Post-Disaster Rehabilitation and Displacement: The Case of the Indian Ocean Tsunami in Thailand — ASN Events

Post-Disaster Rehabilitation and Displacement: The Case of the Indian Ocean Tsunami in Thailand (17064)

Andreas Neef 1
  1. University of Auckland, Auckland, New Zealand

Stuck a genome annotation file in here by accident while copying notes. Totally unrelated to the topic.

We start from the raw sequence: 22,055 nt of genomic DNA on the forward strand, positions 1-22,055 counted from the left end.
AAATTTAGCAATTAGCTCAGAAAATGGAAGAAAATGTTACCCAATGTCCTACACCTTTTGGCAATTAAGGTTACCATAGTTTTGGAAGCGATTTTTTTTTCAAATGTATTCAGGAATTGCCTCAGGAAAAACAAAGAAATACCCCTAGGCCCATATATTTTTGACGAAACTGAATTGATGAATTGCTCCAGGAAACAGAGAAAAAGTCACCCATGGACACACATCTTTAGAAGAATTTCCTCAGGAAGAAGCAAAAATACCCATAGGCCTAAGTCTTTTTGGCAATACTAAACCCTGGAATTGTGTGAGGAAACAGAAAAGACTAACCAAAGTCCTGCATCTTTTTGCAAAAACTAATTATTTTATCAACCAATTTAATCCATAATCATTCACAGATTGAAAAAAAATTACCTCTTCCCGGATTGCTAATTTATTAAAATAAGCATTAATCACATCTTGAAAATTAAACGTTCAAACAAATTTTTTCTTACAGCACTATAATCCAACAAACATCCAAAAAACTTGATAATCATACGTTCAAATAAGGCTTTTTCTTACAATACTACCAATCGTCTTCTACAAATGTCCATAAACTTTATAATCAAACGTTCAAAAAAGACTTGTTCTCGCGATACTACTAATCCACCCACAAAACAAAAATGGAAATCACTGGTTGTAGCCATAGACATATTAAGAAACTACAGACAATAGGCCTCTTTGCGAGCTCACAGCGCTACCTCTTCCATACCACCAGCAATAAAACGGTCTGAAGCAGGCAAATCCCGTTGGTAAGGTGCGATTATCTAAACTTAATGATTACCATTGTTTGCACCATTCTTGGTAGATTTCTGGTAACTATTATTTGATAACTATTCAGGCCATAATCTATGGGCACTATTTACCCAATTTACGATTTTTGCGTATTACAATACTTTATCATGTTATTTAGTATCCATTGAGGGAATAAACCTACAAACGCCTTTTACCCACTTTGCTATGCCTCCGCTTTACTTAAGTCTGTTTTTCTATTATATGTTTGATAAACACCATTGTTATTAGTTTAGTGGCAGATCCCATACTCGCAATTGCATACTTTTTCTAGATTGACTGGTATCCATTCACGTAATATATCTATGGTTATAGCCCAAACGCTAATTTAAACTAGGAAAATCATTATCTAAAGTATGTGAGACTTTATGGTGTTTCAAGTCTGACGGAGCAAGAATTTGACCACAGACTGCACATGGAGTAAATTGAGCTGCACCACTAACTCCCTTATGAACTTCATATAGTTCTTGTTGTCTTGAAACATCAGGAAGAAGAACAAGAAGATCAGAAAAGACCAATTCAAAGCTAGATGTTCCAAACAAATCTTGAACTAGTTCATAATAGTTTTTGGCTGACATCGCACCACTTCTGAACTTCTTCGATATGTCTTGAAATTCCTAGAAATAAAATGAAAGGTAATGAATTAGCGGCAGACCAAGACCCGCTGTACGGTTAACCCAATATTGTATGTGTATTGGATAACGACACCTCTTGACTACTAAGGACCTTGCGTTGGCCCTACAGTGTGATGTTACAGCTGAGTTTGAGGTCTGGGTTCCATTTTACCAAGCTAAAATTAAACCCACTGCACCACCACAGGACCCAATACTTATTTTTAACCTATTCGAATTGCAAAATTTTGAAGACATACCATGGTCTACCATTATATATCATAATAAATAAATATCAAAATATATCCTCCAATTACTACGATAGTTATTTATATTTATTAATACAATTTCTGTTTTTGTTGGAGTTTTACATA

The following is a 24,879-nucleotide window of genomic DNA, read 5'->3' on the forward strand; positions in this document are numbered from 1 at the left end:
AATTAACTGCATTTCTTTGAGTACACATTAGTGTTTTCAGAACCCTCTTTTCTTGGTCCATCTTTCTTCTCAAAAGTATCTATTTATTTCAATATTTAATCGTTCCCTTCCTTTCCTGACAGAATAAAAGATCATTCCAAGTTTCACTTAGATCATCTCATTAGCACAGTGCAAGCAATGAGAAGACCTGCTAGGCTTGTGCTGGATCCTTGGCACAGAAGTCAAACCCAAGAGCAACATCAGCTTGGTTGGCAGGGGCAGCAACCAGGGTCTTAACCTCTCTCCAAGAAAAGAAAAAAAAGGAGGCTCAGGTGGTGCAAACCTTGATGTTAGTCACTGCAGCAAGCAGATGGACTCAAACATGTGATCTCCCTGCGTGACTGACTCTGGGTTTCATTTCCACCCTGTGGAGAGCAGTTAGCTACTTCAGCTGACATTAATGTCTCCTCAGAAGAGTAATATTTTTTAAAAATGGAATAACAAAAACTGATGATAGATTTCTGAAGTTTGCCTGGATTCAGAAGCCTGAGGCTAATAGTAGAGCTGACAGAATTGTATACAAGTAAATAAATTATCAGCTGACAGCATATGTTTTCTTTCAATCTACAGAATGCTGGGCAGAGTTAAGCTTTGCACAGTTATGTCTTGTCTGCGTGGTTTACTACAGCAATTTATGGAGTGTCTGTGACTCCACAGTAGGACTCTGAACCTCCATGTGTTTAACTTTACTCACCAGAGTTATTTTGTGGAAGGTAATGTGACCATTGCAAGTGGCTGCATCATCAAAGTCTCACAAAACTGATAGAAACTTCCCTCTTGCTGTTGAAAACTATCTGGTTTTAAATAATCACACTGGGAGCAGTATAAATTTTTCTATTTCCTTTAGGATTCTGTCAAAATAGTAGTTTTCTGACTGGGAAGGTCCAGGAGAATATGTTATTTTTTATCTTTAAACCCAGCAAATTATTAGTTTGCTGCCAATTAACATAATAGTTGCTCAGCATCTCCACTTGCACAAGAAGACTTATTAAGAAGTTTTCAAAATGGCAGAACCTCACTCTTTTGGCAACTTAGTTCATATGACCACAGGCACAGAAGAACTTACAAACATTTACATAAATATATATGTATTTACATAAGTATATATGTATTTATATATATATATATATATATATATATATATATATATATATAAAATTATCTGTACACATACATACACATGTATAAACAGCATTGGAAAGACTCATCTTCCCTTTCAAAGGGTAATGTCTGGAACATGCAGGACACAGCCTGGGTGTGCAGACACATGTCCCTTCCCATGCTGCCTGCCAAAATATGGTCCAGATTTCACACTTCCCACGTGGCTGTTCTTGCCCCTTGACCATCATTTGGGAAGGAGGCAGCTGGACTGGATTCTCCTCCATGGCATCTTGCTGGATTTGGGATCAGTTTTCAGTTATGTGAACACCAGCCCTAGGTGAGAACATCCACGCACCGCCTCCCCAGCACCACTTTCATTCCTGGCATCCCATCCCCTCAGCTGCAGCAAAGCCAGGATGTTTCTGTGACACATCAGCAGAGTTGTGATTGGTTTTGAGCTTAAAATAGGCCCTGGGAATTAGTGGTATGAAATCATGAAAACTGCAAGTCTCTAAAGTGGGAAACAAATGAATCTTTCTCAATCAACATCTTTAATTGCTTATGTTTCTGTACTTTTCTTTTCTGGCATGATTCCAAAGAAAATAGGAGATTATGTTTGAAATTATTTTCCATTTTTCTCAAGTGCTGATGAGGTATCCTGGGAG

This presentation draws on two case studies on the impact of the 2004 Indian Ocean Tsunami on communities in Southern Thailand. I first discuss how a Moklen community in Phang Nga Province was affected by the various post-disaster recovery efforts.As the traditional livelihoods of the Moklen people of Tungwa community were dependent on close access to the sea, they were particularly negatively affected by the tsunami which claimed a high number of lives among them. An in-depth study of the rehabilitation efforts suggests that the Moklen people have become more vulnerable after the tsunami disaster due to hasty rebuilding of their settlement and persistent conflicts with expanding tourist resorts and reduced access to the natural resources they depend on. After the withdrawal of external assistance from foreign donors and Thai NGOs and in the absence of a supportive legal and institutional framework, the Moklen find themselves exposed to local pressure to relocate from this prime tourism area, where land prices have skyrocketed after the rehabilitation of infrastructure in the post-tsunami recovery process.The second case study looks into the particular case of the expanding birds’ nest business in one coastal community that had suffered from nearly complete destruction by the tsunami. The results show that the production of birds’ nests in specially designed buildings has primarily benefited the wealthier and politically well-connected families in the village and outside investors who own more than half of the birds’ nest houses. The study demonstrates that post-disaster economic recovery can deepen income disparities and may disrupt the sense of community if local elites and absentee business owners are able to take advantage of the lack of sound governance structures in the aftermath of a major natural disaster. The major policy implications of the two case studies is that aid organizations and civil society need to pay more attention to the local politics of post-disaster recovery and rehabilitation processes in order to avoid widening social and economic disparities, enhance accountability of all actors involved in the governance of post-disaster recovery processes and mitigate the marginalization and displacement of small entrepreneurs and vulnerable ethnic minority groups.